ORKNEY LIBRARY & ARCHIVE, KIRKWALL MacGillivray Room

FRIDAY 03 MAY 10am - 1pm

This introductory workshop is designed to show that evaluation and monitoring isn’t boring! Through a range of presentations, case studies and creative tasks, Marge will introduce the basics of monitoring and evaluation so that participants leave feeling invigorated about, and confident in getting started with this area of work. 

What’s in it for me? 

By the end of the workshop, you will: 

  •  Understand the difference between monitoring, evaluation and research (demystifying the jargon that often surrounds this topic) 
  •  Understand why monitoring and evaluation is important (and how you can benefit) 
  • Have learned how to create a robust monitoring and evaluation framework 
  • Have learned something new about quantitative and qualitative methodologies (it’s not all about surveys and focus groups) 

Who’s it for? 

Those who have limited knowledge or experience of monitoring and evaluation. Or for those wanting a fresh approach to the subject – especially creative qualitative methods. 

Please email hello@kolekto.co.uk if you would like to take up places on the training morning. Places are limited.

To be eligible to apply, projects must provide a significant benefit to communities across their voting region. These regions are very large geographic areas and cover multiple counties, unitary authorities or boroughs. There are 23 regions in England, 3 regions in Wales, 5 regions in Scotland and 1 region for Northern Ireland. Community charity Groundwork is administering the scheme for England, Wales and Northern Ireland; greenspace scotland support projects in Scotland.

There will be two rounds of voting. This is a rolling grant so groups that apply for the first round will automatically be considered for the second:

  • The July/August 2019 voting period is for projects with a health and wellbeing theme. Priority will be given to projects focussing on cancer, heart disease and diabetes.
  • The November/December voting round will be open to all community groups supporting projects across their regions.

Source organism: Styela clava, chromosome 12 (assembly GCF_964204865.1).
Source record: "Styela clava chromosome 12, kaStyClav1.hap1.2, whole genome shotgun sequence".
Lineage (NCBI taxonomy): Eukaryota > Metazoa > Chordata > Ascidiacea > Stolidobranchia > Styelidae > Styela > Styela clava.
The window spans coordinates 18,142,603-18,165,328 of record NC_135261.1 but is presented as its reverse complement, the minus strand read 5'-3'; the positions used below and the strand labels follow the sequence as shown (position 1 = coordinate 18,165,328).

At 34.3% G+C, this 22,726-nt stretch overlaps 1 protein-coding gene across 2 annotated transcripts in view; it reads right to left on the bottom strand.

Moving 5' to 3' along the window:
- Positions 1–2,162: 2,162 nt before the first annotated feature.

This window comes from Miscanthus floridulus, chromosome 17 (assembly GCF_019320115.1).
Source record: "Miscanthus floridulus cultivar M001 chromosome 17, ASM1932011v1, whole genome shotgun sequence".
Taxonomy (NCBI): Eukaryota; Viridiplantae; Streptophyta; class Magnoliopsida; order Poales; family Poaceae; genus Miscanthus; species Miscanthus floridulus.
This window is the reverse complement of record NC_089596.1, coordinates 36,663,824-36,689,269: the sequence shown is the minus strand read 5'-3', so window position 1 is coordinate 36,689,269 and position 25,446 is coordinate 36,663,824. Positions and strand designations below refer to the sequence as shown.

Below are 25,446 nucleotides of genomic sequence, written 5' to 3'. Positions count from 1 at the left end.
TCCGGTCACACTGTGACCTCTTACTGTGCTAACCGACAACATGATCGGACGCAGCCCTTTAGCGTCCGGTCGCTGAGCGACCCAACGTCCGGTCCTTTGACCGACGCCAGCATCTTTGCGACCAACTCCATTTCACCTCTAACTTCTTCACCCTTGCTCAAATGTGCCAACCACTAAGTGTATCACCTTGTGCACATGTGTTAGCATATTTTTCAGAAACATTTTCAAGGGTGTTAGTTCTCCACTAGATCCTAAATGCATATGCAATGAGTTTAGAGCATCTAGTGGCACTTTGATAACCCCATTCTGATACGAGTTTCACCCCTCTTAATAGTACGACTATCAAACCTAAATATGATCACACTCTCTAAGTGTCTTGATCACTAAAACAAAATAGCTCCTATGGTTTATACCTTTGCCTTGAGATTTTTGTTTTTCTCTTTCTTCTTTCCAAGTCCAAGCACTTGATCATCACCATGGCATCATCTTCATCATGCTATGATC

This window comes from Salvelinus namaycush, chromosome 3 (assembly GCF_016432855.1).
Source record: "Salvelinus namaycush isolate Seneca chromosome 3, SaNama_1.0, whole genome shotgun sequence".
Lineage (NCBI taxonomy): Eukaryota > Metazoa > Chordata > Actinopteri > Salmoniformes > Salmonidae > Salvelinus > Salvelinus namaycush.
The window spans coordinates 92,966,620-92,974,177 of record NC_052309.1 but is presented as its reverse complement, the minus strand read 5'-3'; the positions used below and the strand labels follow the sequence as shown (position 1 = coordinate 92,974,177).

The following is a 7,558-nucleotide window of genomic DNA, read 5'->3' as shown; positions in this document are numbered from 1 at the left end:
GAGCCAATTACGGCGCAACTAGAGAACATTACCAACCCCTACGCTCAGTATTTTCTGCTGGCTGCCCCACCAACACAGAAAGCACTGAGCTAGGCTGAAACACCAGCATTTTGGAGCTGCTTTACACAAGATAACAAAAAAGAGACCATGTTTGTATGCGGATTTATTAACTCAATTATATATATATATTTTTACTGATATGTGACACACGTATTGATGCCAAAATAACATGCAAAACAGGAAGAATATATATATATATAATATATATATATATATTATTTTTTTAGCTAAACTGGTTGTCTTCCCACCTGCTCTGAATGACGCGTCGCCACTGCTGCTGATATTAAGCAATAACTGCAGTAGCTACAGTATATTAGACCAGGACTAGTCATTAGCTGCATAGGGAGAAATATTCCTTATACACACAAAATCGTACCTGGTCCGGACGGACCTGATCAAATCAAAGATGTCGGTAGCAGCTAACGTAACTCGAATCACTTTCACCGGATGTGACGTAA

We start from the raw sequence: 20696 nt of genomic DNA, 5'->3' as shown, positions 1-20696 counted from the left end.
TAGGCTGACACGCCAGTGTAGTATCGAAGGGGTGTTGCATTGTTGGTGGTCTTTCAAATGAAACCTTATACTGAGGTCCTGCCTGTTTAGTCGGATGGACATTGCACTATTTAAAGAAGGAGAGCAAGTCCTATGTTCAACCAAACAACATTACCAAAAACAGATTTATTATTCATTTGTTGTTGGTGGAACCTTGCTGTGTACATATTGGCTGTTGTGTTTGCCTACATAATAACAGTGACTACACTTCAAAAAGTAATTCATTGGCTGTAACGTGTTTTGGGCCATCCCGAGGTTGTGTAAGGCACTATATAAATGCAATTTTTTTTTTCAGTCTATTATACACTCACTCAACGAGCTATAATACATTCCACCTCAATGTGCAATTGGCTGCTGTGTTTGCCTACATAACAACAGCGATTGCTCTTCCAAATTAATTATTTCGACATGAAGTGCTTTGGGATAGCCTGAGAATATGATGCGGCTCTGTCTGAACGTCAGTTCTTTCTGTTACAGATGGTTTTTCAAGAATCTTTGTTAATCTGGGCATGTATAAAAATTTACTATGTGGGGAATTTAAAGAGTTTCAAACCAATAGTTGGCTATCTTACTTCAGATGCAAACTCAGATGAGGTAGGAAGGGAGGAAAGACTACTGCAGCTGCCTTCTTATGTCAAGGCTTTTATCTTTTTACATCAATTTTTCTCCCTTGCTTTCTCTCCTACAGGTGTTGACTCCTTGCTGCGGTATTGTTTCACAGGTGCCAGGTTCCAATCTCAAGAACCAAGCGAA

Following the vote, the project that receives the most votes in the voting region will receive a grant of up to £25,000, second place receiving up to £15,000 and third place up to £10,000. (Northern Ireland has a different level of funding.)

The types of projects funded will be very broad and will cover the direct costs needed to deliver the project.

This could range from:

  • Improvements to a building of regional or national significance that benefits the whole community such as a museum, hospice, specialist hospital ward, art gallery, heritage centre, wildlife centre or an ancient monument.
  • Improvements to an outdoor space of regional or national significance such as walking/cycling routes, gardens, nature reserves, wildlife areas, waterways or woodlands.

Delivering activities or charitable services across a whole region such as health and wellbeing support activities, foodbanks, community clubs, homelessness support, sporting activities, 

  • recycling/upcycling programmes, regional school focused programmes and community festivals or events.
  • Providing equipment that will benefit the whole region such as medical equipment, minibuses, mobile libraries and safety equipment.

Projects can be a stand-alone project or a discrete, self-contained part of a larger scheme or part of a phased project. They will need to be completed within 12 months of receiving the grant.